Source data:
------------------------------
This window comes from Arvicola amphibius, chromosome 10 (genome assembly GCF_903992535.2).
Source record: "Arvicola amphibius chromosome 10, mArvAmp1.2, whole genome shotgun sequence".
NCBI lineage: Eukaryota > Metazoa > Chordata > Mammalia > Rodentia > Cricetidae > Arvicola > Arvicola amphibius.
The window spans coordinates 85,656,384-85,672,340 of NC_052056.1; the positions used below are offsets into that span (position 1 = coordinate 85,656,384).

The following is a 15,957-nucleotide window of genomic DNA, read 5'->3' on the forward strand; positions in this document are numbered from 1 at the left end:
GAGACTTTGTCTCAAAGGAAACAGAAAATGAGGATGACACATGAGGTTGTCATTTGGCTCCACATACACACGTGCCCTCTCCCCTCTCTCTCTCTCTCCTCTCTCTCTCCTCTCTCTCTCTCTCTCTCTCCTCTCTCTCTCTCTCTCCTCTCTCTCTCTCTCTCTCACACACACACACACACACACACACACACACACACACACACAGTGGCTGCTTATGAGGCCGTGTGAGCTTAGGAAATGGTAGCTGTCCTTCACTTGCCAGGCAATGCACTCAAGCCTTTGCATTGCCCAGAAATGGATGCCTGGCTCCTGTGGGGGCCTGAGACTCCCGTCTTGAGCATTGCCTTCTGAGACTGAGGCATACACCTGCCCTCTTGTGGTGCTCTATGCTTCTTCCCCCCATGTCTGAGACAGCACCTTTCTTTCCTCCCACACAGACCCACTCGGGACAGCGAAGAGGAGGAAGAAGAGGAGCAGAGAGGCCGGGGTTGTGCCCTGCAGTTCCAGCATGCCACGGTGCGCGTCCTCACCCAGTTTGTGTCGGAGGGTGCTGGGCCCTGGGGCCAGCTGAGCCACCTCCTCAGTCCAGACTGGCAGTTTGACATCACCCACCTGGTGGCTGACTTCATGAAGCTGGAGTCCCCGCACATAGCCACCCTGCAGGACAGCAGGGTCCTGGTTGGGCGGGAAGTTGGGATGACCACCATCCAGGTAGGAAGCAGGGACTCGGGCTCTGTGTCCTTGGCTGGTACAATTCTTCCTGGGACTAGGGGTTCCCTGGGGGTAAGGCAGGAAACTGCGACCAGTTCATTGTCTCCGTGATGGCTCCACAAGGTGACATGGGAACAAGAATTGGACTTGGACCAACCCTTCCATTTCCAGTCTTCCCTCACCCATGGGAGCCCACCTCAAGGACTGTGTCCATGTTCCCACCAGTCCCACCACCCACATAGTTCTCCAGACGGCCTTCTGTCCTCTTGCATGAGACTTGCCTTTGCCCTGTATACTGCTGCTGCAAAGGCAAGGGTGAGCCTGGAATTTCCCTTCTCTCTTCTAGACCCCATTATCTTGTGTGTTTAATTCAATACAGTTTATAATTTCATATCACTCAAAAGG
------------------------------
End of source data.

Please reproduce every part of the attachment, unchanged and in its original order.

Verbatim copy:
This window comes from Arvicola amphibius, chromosome 10 (genome assembly GCF_903992535.2).
Source record: "Arvicola amphibius chromosome 10, mArvAmp1.2, whole genome shotgun sequence".
NCBI lineage: Eukaryota > Metazoa > Chordata > Mammalia > Rodentia > Cricetidae > Arvicola > Arvicola amphibius.
The window spans coordinates 85,656,384-85,672,340 of NC_052056.1; the positions used below are offsets into that span (position 1 = coordinate 85,656,384).

The following is a 15,957-nucleotide window of genomic DNA, read 5'->3' on the forward strand; positions in this document are numbered from 1 at the left end:
GAGACTTTGTCTCAAAGGAAACAGAAAATGAGGATGACACATGAGGTTGTCATTTGGCTCCACATACACACGTGCCCTCTCCCCTCTCTCTCTCTCTCCTCTCTCTCTCCTCTCTCTCTCTCTCTCTCTCCTCTCTCTCTCTCTCTCCTCTCTCTCTCTCTCTCTCACACACACACACACACACACACACACACACACACACACACAGTGGCTGCTTATGAGGCCGTGTGAGCTTAGGAAATGGTAGCTGTCCTTCACTTGCCAGGCAATGCACTCAAGCCTTTGCATTGCCCAGAAATGGATGCCTGGCTCCTGTGGGGGCCTGAGACTCCCGTCTTGAGCATTGCCTTCTGAGACTGAGGCATACACCTGCCCTCTTGTGGTGCTCTATGCTTCTTCCCCCCATGTCTGAGACAGCACCTTTCTTTCCTCCCACACAGACCCACTCGGGACAGCGAAGAGGAGGAAGAAGAGGAGCAGAGAGGCCGGGGTTGTGCCCTGCAGTTCCAGCATGCCACGGTGCGCGTCCTCACCCAGTTTGTGTCGGAGGGTGCTGGGCCCTGGGGCCAGCTGAGCCACCTCCTCAGTCCAGACTGGCAGTTTGACATCACCCACCTGGTGGCTGACTTCATGAAGCTGGAGTCCCCGCACATAGCCACCCTGCAGGACAGCAGGGTCCTGGTTGGGCGGGAAGTTGGGATGACCACCATCCAGGTAGGAAGCAGGGACTCGGGCTCTGTGTCCTTGGCTGGTACAATTCTTCCTGGGACTAGGGGTTCCCTGGGGGTAAGGCAGGAAACTGCGACCAGTTCATTGTCTCCGTGATGGCTCCACAAGGTGACATGGGAACAAGAATTGGACTTGGACCAACCCTTCCATTTCCAGTCTTCCCTCACCCATGGGAGCCCACCTCAAGGACTGTGTCCATGTTCCCACCAGTCCCACCACCCACATAGTTCTCCAGACGGCCTTCTGTCCTCTTGCATGAGACTTGCCTTTGCCCTGTATACTGCTGCTGCAAAGGCAAGGGTGAGCCTGGAATTTCCCTTCTCTCTTCTAGACCCCATTATCTTGTGTGTTTAATTCAATACAGTTTATAATTTCATATCACTCAAAAGG